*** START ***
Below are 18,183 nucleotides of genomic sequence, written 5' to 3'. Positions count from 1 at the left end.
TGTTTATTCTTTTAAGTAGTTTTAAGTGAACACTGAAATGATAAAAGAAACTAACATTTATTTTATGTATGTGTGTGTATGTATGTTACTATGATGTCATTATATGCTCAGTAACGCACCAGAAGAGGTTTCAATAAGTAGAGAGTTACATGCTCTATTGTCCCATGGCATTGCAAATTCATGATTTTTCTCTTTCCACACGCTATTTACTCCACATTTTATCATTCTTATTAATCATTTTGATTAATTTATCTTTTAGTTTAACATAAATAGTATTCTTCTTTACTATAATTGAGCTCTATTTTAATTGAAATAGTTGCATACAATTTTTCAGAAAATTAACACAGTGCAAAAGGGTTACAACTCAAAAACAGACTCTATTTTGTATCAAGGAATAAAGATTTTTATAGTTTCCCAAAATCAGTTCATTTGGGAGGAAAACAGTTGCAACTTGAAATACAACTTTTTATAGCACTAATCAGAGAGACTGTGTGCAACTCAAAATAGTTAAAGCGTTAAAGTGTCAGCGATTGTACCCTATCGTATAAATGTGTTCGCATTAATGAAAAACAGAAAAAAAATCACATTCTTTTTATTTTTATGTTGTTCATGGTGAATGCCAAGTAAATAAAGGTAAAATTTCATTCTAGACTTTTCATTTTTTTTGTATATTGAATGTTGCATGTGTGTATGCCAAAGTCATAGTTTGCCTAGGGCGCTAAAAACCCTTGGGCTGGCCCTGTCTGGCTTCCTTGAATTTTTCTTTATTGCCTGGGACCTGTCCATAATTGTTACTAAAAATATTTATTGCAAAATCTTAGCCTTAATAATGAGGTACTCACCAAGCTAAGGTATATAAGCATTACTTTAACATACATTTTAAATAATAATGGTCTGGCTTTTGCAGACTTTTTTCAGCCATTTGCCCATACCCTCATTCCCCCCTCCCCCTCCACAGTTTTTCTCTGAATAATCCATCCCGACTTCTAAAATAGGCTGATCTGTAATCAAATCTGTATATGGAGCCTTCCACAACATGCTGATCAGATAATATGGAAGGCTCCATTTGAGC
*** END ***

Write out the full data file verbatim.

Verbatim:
Below are 18,183 nucleotides of genomic sequence, written 5' to 3'. Positions count from 1 at the left end.
TGTTTATTCTTTTAAGTAGTTTTAAGTGAACACTGAAATGATAAAAGAAACTAACATTTATTTTATGTATGTGTGTGTATGTATGTTACTATGATGTCATTATATGCTCAGTAACGCACCAGAAGAGGTTTCAATAAGTAGAGAGTTACATGCTCTATTGTCCCATGGCATTGCAAATTCATGATTTTTCTCTTTCCACACGCTATTTACTCCACATTTTATCATTCTTATTAATCATTTTGATTAATTTATCTTTTAGTTTAACATAAATAGTATTCTTCTTTACTATAATTGAGCTCTATTTTAATTGAAATAGTTGCATACAATTTTTCAGAAAATTAACACAGTGCAAAAGGGTTACAACTCAAAAACAGACTCTATTTTGTATCAAGGAATAAAGATTTTTATAGTTTCCCAAAATCAGTTCATTTGGGAGGAAAACAGTTGCAACTTGAAATACAACTTTTTATAGCACTAATCAGAGAGACTGTGTGCAACTCAAAATAGTTAAAGCGTTAAAGTGTCAGCGATTGTACCCTATCGTATAAATGTGTTCGCATTAATGAAAAACAGAAAAAAAATCACATTCTTTTTATTTTTATGTTGTTCATGGTGAATGCCAAGTAAATAAAGGTAAAATTTCATTCTAGACTTTTCATTTTTTTTGTATATTGAATGTTGCATGTGTGTATGCCAAAGTCATAGTTTGCCTAGGGCGCTAAAAACCCTTGGGCTGGCCCTGTCTGGCTTCCTTGAATTTTTCTTTATTGCCTGGGACCTGTCCATAATTGTTACTAAAAATATTTATTGCAAAATCTTAGCCTTAATAATGAGGTACTCACCAAGCTAAGGTATATAAGCATTACTTTAACATACATTTTAAATAATAATGGTCTGGCTTTTGCAGACTTTTTTCAGCCATTTGCCCATACCCTCATTCCCCCCTCCCCCTCCACAGTTTTTCTCTGAATAATCCATCCCGACTTCTAAAATAGGCTGATCTGTAATCAAATCTGTATATGGAGCCTTCCACAACATGCTGATCAGATAATATGGAAGGCTCCATTTGAGC